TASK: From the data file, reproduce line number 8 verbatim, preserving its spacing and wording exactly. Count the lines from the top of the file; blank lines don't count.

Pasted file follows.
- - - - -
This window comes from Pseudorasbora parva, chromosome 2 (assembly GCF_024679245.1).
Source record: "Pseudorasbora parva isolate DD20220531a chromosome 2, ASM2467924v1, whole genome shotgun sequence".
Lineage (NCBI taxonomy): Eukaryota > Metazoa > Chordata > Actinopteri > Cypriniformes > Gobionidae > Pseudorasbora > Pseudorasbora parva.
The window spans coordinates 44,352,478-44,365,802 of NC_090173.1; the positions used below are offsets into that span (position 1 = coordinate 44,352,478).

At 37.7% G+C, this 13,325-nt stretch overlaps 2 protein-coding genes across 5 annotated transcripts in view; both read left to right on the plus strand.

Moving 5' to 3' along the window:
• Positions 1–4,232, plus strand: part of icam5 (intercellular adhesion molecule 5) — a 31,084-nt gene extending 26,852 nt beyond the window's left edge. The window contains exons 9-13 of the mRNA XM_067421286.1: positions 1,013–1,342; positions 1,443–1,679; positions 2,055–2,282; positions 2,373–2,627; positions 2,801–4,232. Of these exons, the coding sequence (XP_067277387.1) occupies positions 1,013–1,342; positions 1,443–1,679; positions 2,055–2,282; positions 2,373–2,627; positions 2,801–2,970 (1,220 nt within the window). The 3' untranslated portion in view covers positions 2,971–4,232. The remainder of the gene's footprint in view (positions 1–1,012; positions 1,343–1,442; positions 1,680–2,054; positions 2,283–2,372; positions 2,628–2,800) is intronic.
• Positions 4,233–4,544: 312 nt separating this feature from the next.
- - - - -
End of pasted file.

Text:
• Positions 4,233–4,544: 312 nt separating this feature from the next.